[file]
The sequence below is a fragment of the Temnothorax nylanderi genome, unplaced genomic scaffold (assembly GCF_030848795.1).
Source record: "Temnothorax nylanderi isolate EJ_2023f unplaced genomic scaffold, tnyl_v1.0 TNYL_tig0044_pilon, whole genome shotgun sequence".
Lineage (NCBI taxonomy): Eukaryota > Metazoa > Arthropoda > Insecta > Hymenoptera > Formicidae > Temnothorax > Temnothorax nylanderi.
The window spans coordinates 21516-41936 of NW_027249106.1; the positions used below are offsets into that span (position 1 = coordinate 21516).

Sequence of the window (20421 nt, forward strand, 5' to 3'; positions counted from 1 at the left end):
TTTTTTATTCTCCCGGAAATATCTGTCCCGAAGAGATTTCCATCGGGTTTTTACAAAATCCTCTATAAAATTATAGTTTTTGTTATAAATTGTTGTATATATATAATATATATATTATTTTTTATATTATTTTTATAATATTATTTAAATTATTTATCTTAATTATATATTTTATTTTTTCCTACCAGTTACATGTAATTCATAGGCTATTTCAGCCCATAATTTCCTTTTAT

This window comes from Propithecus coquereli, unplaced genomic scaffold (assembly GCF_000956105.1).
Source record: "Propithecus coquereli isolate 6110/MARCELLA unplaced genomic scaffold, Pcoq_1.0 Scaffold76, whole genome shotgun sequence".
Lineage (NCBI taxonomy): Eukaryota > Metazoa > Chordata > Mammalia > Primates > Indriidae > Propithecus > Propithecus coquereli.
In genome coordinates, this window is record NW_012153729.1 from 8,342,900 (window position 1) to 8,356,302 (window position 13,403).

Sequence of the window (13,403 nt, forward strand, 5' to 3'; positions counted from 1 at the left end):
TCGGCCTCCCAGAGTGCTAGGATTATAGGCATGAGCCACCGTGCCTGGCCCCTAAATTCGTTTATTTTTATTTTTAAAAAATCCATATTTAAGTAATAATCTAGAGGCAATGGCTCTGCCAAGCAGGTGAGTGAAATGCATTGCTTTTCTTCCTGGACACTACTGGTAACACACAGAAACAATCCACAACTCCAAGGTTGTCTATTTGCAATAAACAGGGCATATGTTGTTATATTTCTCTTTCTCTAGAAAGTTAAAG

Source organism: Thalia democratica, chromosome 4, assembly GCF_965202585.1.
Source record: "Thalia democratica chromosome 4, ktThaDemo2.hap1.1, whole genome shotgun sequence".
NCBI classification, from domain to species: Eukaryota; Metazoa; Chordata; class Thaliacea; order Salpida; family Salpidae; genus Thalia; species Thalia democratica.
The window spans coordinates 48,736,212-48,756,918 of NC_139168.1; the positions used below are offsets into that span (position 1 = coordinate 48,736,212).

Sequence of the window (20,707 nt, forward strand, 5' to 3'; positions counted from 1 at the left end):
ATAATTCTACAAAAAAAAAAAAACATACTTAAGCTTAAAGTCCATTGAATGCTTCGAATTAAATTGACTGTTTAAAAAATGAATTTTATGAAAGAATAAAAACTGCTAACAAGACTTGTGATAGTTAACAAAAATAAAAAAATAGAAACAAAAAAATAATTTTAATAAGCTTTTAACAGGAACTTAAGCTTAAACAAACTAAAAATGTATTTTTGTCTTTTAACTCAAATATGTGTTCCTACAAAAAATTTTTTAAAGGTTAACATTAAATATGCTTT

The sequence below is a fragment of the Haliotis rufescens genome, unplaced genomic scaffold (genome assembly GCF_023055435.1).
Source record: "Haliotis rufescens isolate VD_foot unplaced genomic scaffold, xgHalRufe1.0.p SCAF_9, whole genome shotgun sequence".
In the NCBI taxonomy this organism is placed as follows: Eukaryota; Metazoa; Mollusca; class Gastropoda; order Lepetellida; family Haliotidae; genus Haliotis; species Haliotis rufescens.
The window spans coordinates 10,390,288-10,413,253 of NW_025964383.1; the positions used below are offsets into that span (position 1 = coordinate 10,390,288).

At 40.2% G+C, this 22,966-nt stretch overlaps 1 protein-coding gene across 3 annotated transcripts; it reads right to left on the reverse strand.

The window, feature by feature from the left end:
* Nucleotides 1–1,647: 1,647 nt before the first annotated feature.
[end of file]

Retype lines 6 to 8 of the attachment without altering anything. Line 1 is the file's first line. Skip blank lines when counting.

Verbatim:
TTTTTTATTCTCCCGGAAATATCTGTCCCGAAGAGATTTCCATCGGGTTTTTACAAAATCCTCTATAAAATTATAGTTTTTGTTATAAATTGTTGTATATATATAATATATATATTATTTTTTATATTATTTTTATAATATTATTTAAATTATTTATCTTAATTATATATTTTATTTTTTCCTACCAGTTACATGTAATTCATAGGCTATTTCAGCCCATAATTTCCTTTTAT

This window comes from Propithecus coquereli, unplaced genomic scaffold (assembly GCF_000956105.1).
Source record: "Propithecus coquereli isolate 6110/MARCELLA unplaced genomic scaffold, Pcoq_1.0 Scaffold76, whole genome shotgun sequence".